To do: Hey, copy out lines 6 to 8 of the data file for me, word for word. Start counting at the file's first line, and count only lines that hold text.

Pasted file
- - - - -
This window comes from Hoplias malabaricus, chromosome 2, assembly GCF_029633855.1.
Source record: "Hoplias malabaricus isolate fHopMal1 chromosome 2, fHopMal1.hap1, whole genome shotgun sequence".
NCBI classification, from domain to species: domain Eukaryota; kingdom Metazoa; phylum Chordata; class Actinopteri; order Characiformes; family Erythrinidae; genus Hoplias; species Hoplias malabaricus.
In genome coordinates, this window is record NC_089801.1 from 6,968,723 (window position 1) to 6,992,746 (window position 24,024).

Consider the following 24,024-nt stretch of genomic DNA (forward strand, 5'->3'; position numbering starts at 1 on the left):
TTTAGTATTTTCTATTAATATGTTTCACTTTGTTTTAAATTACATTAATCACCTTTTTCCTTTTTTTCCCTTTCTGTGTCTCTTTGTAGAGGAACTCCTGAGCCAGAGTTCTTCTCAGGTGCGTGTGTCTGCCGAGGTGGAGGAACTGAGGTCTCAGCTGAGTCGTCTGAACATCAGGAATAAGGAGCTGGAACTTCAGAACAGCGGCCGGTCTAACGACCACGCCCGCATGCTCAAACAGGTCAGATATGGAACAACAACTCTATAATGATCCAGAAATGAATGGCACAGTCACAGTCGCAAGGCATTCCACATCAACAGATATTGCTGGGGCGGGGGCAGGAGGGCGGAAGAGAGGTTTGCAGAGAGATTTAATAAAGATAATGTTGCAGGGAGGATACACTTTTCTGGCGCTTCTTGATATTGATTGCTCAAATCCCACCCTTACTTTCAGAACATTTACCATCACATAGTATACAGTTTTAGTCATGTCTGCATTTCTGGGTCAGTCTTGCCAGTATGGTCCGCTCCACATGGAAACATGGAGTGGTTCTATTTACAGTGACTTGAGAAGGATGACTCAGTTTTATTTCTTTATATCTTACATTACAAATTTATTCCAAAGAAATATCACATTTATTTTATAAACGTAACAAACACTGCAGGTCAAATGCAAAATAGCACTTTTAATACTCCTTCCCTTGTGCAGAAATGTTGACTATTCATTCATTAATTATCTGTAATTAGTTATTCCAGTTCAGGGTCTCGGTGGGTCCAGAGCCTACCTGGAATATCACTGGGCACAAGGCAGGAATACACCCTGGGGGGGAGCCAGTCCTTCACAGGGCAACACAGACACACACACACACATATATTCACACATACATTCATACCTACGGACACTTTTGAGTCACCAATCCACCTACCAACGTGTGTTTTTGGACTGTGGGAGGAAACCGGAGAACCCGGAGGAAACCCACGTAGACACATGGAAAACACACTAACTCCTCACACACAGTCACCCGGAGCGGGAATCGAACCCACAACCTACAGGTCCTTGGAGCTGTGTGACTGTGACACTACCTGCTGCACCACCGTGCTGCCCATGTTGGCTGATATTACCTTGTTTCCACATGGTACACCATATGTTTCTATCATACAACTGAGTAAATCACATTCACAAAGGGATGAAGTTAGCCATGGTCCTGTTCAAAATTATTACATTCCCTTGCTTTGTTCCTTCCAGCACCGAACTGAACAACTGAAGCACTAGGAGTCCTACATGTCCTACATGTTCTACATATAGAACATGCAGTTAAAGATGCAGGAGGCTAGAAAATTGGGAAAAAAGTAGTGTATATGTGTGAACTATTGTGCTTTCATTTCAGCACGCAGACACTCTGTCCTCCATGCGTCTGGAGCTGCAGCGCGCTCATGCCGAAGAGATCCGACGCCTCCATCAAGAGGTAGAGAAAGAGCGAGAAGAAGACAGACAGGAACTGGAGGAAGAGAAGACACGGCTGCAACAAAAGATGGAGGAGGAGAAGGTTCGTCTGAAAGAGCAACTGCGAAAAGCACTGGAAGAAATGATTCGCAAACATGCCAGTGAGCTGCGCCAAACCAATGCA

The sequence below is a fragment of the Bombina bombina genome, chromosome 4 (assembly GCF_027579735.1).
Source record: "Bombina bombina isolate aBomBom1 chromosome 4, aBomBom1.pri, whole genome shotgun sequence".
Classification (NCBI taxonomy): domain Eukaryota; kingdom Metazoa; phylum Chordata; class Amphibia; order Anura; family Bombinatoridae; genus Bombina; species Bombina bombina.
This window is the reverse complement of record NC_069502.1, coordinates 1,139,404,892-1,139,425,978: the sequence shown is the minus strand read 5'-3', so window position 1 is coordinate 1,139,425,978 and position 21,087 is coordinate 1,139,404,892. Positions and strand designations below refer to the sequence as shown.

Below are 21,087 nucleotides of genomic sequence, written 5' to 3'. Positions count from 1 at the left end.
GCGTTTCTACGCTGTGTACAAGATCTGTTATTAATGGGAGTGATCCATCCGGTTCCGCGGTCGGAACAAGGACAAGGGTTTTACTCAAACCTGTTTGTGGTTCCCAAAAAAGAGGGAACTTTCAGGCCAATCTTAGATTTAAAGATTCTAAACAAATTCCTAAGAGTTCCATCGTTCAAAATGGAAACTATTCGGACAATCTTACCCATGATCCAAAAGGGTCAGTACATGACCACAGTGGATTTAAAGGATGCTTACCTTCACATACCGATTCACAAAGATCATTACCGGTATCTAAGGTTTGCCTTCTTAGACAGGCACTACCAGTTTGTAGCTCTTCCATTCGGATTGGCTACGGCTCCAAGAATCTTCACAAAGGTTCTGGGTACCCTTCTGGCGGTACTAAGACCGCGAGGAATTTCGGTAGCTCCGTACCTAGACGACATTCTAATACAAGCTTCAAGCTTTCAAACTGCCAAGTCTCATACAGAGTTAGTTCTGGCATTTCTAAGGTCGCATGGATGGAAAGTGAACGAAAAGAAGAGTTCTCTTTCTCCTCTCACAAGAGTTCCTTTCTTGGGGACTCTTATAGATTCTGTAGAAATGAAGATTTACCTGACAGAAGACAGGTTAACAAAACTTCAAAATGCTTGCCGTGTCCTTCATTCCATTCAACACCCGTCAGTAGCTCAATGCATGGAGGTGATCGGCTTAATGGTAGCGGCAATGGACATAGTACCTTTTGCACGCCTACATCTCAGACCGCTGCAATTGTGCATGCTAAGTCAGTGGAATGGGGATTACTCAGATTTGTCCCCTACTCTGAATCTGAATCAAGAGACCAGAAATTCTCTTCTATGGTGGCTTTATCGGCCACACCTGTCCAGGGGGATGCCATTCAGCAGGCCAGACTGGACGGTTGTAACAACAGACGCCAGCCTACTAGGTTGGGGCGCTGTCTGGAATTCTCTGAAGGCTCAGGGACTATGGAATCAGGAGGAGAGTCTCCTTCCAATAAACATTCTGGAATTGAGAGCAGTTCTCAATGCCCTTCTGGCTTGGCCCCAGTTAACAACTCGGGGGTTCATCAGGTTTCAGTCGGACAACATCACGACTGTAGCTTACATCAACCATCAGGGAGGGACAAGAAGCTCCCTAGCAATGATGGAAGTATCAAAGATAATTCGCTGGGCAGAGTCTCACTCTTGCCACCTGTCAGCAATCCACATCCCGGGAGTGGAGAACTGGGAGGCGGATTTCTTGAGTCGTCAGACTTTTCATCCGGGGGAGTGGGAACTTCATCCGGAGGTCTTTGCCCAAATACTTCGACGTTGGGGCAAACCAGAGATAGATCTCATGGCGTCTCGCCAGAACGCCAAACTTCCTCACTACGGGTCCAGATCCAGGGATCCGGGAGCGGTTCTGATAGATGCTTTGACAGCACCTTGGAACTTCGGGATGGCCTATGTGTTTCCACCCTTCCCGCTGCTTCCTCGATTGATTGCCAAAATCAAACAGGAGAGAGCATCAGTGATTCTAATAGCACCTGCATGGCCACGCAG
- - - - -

TTTAGTATTTTCTATTAATATGTTTCACTTTGTTTTAAATTACATTAATCACCTTTTTCCTTTTTTTCCCTTTCTGTGTCTCTTTGTAGAGGAACTCCTGAGCCAGAGTTCTTCTCAGGTGCGTGTGTCTGCCGAGGTGGAGGAACTGAGGTCTCAGCTGAGTCGTCTGAACATCAGGAATAAGGAGCTGGAACTTCAGAACAGCGGCCGGTCTAACGACCACGCCCGCATGCTCAAACAGGTCAGATATGGAACAACAACTCTATAATGATCCAGAAATGAATGGCACAGTCACAGTCGCAAGGCATTCCACATCAACAGATATTGCTGGGGCGGGGGCAGGAGGGCGGAAGAGAGGTTTGCAGAGAGATTTAATAAAGATAATGTTGCAGGGAGGATACACTTTTCTGGCGCTTCTTGATATTGATTGCTCAAATCCCACCCTTACTTTCAGAACATTTACCATCACATAGTATACAGTTTTAGTCATGTCTGCATTTCTGGGTCAGTCTTGCCAGTATGGTCCGCTCCACATGGAAACATGGAGTGGTTCTATTTACAGTGACTTGAGAAGGATGACTCAGTTTTATTTCTTTATATCTTACATTACAAATTTATTCCAAAGAAATATCACATTTATTTTATAAACGTAACAAACACTGCAGGTCAAATGCAAAATAGCACTTTTAATACTCCTTCCCTTGTGCAGAAATGTTGACTATTCATTCATTAATTATCTGTAATTAGTTATTCCAGTTCAGGGTCTCGGTGGGTCCAGAGCCTACCTGGAATATCACTGGGCACAAGGCAGGAATACACCCTGGGGGGGAGCCAGTCCTTCACAGGGCAACACAGACACACACACACACATATATTCACACATACATTCATACCTACGGACACTTTTGAGTCACCAATCCACCTACCAACGTGTGTTTTTGGACTGTGGGAGGAAACCGGAGAACCCGGAGGAAACCCACGTAGACACATGGAAAACACACTAACTCCTCACACACAGTCACCCGGAGCGGGAATCGAACCCACAACCTACAGGTCCTTGGAGCTGTGTGACTGTGACACTACCTGCTGCACCACCGTGCTGCCCATGTTGGCTGATATTACCTTGTTTCCACATGGTACACCATATGTTTCTATCATACAACTGAGTAAATCACATTCACAAAGGGATGAAGTTAGCCATGGTCCTGTTCAAAATTATTACATTCCCTTGCTTTGTTCCTTCCAGCACCGAACTGAACAACTGAAGCACTAGGAGTCCTACATGTCCTACATGTTCTACATATAGAACATGCAGTTAAAGATGCAGGAGGCTAGAAAATTGGGAAAAAAGTAGTGTATATGTGTGAACTATTGTGCTTTCATTTCAGCACGCAGACACTCTGTCCTCCATGCGTCTGGAGCTGCAGCGCGCTCATGCCGAAGAGATCCGACGCCTCCATCAAGAGGTAGAGAAAGAGCGAGAAGAAGACAGACAGGAACTGGAGGAAGAGAAGACACGGCTGCAACAAAAGATGGAGGAGGAGAAGGTTCGTCTGAAAGAGCAACTGCGAAAAGCACTGGAAGAAATGATTCGCAAACATGCCAGTGAGCTGCGCCAAACCAATGCA

The sequence below is a fragment of the Bombina bombina genome, chromosome 4 (assembly GCF_027579735.1).
Source record: "Bombina bombina isolate aBomBom1 chromosome 4, aBomBom1.pri, whole genome shotgun sequence".